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State of play: Summer 2020

This week I was invited onto Francesca Cervero’s podcast. She’s doing a series of ‘where are we now?’ episodes with a good number of thinkers, trainers, and senior yoga teachers. It was a good chance to reflect, not only with Francesca, but with my co-invitee, Matthew Remski, on the effects of COVID on the yoga teaching landscape – practically, emotionally, and of course, financially.

To answer those questions as effectively as I could, I put a call out on social media for yoga teachers to get in touch, and many of you did. I think this generous sharing of information can only be to the benefit of us all, so thank you.

I’ll be sharing the podcast on my social accounts when it comes out, of course, but in the meantime, check out the other episodes, and I thought I’d put some of my own headlines down for you here.

This is an incomplete and evolving picture of where we stand right now – according to a large handful of teachers from the UK, the US, Canada, elsewhere in Europe, South America, and beyond.

Firstly, there has been a massive loss in yoga teaching incomes – between 50 and 80%, but that loss, like many other factors, is unevenly spread. Anyone with real estate rent to cover is hurting very badly. Many have already closed. Those whose studios are in their gardens or who rent spaces ad-hoc of course have fewer overheads to cover. Large studios and chains are in real trouble, and they’re passing that trouble downwards. Teachers there are competing for places in ways that for some feel very toxic. Many large studios are not nice places to teach right now.

For those whose work depends on institutional access – in schools, care homes and so on – the picture is much more mixed. Some places have fought to keep sessions going, or resume as fast as possible. Others have made the decision to close their professional bubbles to as few outside staff as possible.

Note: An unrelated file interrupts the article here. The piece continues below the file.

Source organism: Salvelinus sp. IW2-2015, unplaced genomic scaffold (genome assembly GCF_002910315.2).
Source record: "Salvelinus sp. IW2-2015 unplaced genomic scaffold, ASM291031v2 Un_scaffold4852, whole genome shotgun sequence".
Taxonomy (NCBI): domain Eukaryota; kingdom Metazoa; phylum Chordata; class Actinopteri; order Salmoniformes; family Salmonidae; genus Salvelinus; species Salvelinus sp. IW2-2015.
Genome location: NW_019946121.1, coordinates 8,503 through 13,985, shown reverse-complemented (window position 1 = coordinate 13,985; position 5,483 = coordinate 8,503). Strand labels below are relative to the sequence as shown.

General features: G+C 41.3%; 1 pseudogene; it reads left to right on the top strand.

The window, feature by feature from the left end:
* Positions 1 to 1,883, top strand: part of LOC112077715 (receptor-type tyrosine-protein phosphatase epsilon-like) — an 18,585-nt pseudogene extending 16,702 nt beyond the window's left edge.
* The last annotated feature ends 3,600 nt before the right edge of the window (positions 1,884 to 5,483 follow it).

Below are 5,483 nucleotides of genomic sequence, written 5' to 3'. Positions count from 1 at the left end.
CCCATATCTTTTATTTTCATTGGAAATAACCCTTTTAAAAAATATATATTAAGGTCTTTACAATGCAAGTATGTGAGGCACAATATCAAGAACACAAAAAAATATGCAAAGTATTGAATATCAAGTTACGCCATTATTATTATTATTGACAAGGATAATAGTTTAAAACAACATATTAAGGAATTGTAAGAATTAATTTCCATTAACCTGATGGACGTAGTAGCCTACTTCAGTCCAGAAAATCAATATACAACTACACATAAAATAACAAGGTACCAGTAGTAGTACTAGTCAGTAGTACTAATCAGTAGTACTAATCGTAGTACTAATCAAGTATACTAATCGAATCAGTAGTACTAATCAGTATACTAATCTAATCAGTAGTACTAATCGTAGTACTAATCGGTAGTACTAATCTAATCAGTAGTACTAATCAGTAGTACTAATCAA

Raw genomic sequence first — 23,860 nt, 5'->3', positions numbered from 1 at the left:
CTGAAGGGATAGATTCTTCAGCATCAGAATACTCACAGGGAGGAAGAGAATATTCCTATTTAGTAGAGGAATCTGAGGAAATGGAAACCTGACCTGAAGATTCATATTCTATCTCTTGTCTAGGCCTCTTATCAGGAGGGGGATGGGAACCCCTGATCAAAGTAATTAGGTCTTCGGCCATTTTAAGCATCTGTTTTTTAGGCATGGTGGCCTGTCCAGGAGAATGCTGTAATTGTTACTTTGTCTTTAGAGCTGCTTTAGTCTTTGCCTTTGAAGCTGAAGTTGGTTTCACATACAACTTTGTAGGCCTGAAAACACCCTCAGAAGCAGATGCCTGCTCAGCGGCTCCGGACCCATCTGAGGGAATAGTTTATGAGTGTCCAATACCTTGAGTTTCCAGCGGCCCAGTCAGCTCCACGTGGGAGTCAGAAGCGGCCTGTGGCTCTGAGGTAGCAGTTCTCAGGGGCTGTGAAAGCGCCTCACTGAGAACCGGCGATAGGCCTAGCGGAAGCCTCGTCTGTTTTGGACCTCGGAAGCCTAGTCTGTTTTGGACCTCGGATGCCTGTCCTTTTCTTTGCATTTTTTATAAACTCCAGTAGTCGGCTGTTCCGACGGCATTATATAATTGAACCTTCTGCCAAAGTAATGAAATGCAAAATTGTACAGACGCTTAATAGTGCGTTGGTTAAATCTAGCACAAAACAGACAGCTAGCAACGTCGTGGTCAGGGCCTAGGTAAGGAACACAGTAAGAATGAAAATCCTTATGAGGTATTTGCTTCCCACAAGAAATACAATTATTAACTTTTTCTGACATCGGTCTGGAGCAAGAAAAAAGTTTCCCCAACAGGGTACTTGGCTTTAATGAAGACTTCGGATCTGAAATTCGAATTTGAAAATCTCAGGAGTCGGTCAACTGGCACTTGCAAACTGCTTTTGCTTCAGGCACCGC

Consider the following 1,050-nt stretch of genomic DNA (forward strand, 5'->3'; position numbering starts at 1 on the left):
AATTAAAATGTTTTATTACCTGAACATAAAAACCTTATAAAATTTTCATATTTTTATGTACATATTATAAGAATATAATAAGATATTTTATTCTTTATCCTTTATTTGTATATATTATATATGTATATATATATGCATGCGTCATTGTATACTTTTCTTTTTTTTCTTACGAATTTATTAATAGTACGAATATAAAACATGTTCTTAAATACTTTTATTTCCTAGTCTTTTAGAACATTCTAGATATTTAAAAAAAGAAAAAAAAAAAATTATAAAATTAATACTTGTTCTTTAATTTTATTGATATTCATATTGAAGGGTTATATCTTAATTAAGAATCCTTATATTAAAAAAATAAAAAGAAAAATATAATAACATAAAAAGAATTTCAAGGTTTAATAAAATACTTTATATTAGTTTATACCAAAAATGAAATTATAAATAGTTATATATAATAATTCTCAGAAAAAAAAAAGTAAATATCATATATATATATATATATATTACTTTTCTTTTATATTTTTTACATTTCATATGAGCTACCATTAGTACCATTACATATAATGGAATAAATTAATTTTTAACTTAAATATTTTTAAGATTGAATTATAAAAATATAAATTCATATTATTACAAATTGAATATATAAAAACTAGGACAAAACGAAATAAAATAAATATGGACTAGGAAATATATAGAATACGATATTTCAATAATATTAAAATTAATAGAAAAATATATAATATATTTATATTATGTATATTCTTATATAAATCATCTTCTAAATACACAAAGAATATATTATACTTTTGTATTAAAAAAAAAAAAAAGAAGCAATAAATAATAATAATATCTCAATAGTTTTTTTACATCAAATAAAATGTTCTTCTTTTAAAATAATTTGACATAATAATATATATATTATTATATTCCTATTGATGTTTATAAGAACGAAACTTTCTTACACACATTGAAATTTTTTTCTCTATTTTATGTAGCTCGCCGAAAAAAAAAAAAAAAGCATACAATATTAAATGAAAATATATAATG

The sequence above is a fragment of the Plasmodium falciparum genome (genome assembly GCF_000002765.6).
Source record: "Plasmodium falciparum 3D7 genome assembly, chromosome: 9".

Of course, most yoga teachers have to some extent moved their work online, and while it’s been awesome to see how fast people have adapted, most say teaching online is second best to being in person. Many have needed to reduce their teaching hours to cope with some form of burn out or extra tiredness, and some can’t or don’t feel comfortable working online at all. There are some growing concerns about teaching safely online. Mostly this concerns unusual or accidental events – what can teachers do if a student faints or fails to wake up from yoga nidra.

In fact, a number of teachers I know are being more cautious than ever about leading students into trance practices online, given the inherently dissociative tendencies of teaching through a screen.

Some in person classes and more one-to-ones are happening now, especially outside, but being able to do this depends on multiple factors – not least the increasingly uncertain weather here in the Northern Hemisphere. Here in the UK, we’re hampered most by the rapid changes in official guidance, and the often contradictory advice given to different spaces and contexts that a teacher might be in. Gyms have different protocols to village halls. Teachers are having to guess whether their classes are closer to high impact or low impact exercise. The guidance can change each week, and of course as many teachers are working in a diversity of spaces, keeping up with what needs to be done where is difficult. There are some who are back teaching socially distanced group classes indoors however.

A bigger concern for me is that as the administration and preparation for yoga teaching becomes harder to manage, and even less reward for doing so, some talented and experienced teachers will simply decide to do something easier instead.